[Viewpoint] The long march from ShanghaiForty years ago, in February 1972, U.S. President Richard M. Nixon journeyed to China. On the seventh day of “the week that changed the world,” as Nixon called it, he and Chinese Premier Zhou Enlai signed the “Shanghai Communique,” which began the normalization of bilateral relations and bound the United States, a principal supporter of Taiwan, to the People’s Republic’s doctrine of “One China.”
Nixon’s euphoric declaration was typical of his mood. While he did not claim to have changed China’s internal system, he had in fact spearheaded a fundamental reordering of the superpower balance of the time, and consolidated the estrangement between the Soviet Union and China that had been underway for several years. In a sense, Nixon’s trip was the beginning of the end of the Cold War.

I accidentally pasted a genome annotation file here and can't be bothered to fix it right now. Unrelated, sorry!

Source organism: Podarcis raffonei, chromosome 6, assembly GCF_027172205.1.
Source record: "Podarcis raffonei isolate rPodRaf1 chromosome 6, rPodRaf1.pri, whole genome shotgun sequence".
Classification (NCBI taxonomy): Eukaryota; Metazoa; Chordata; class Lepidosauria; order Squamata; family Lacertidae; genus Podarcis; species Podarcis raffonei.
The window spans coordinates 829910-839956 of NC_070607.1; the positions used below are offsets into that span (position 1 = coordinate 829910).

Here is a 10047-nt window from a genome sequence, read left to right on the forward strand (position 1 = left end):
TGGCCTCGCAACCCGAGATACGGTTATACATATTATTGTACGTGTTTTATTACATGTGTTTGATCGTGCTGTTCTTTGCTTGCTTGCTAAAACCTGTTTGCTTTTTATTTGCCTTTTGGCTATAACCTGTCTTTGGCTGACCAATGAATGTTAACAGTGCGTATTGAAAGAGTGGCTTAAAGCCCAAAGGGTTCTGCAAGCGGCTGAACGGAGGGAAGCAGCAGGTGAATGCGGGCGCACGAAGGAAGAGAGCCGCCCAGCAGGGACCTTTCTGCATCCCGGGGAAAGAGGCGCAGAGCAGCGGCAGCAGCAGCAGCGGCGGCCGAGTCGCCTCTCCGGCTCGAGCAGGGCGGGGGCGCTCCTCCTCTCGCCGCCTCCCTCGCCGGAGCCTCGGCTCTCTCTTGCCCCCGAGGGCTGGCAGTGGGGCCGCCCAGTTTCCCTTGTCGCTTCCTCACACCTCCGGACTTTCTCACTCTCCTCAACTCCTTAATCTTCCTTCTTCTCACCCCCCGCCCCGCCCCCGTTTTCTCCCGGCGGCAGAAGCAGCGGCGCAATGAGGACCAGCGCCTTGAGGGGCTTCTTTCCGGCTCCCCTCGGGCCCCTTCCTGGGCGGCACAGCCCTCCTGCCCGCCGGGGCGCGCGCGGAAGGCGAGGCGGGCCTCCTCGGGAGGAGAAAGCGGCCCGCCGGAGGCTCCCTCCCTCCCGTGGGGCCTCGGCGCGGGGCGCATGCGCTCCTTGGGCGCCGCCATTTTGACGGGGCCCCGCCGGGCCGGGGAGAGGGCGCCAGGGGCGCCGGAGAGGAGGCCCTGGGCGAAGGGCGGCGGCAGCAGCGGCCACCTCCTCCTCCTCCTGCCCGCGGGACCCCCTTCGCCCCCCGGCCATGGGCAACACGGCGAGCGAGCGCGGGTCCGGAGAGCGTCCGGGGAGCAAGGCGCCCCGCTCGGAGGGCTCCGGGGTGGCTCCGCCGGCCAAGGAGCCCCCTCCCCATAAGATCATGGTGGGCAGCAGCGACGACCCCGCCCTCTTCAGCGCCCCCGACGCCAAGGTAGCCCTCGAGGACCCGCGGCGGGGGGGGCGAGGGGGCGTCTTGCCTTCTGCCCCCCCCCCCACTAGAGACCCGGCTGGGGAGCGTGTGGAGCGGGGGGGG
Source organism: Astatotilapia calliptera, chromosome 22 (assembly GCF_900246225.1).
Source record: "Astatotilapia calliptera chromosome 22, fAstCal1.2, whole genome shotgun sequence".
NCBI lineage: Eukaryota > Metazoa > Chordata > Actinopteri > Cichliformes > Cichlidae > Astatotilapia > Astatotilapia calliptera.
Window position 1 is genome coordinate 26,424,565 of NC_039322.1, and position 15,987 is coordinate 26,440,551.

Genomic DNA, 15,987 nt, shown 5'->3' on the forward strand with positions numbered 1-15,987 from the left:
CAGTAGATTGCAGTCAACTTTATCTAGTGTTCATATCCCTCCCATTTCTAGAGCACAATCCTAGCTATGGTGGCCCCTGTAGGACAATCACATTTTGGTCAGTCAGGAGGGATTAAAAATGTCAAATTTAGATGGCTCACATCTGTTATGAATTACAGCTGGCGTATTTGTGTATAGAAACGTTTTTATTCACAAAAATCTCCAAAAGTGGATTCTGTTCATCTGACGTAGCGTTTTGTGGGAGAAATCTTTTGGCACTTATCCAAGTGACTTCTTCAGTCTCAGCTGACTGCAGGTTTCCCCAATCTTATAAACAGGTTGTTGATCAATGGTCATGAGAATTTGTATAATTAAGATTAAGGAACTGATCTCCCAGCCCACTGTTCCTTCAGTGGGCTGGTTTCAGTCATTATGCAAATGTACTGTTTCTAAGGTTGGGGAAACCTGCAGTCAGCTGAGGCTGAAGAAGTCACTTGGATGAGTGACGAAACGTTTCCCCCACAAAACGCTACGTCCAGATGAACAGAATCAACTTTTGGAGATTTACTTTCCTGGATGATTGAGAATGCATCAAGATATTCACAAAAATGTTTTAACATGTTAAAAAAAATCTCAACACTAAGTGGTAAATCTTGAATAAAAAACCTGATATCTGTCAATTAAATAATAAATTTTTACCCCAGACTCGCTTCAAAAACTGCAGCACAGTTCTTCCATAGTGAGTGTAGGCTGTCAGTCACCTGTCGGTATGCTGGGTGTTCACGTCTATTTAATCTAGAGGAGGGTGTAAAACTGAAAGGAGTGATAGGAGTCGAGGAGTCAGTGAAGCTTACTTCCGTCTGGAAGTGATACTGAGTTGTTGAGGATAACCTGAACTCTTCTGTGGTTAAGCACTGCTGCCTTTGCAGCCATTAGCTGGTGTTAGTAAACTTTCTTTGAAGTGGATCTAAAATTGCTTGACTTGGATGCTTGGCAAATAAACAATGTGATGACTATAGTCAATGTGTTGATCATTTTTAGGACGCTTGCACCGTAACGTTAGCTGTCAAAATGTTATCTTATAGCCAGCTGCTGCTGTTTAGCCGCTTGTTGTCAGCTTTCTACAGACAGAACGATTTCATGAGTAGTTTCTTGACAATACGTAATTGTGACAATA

Forty years later, the U.S.-China relationship has grown exponentially to become arguably the most important and complex bilateral relationship in the world. Their economic ties, in particular, have developed in ways nobody could have ever imagined back then. China has emerged as the world’s second-largest economy, and the pace of its social and political changes has been equally breathtaking.
Yet, as the Chinese/Russian joint veto of the United Nations Security Council resolution on Syria on Feb. 5 symbolized, the U.S.-China relationship remains a work in progress. It requires careful and deft management, which may have been lacking that day.